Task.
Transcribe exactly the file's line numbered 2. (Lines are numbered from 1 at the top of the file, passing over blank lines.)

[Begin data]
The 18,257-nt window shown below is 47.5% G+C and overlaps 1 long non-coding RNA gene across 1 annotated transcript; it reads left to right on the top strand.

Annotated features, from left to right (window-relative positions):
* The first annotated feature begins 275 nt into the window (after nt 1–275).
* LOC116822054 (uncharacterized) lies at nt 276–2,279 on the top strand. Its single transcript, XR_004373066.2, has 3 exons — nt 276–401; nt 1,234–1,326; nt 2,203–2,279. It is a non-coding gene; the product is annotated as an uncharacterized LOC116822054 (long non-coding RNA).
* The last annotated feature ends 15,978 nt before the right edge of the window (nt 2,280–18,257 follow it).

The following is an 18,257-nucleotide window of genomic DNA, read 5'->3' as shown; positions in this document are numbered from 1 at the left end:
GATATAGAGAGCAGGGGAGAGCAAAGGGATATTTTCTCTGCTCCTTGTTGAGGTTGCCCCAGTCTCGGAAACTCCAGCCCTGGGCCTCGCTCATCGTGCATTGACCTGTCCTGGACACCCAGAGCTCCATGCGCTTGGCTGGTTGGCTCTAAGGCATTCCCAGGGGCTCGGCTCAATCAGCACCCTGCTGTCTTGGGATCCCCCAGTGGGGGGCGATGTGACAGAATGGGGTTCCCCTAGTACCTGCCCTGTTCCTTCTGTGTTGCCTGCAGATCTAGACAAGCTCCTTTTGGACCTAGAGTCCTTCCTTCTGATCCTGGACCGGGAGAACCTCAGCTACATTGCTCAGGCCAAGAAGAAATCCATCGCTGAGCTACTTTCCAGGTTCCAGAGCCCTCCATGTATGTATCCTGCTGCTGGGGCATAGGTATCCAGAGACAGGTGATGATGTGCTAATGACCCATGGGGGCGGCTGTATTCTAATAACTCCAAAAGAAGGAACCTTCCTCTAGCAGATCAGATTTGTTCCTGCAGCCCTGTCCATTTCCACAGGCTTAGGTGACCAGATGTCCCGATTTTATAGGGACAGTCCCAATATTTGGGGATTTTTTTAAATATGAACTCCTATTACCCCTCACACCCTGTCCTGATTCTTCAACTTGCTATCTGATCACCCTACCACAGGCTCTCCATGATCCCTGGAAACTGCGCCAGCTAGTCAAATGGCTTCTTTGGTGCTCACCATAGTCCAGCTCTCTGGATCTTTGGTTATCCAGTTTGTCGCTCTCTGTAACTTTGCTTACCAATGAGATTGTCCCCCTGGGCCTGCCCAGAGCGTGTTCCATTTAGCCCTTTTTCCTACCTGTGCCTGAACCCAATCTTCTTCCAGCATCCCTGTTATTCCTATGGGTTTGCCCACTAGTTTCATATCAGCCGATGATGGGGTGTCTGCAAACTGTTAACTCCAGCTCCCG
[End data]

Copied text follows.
Annotated features, from left to right (window-relative positions):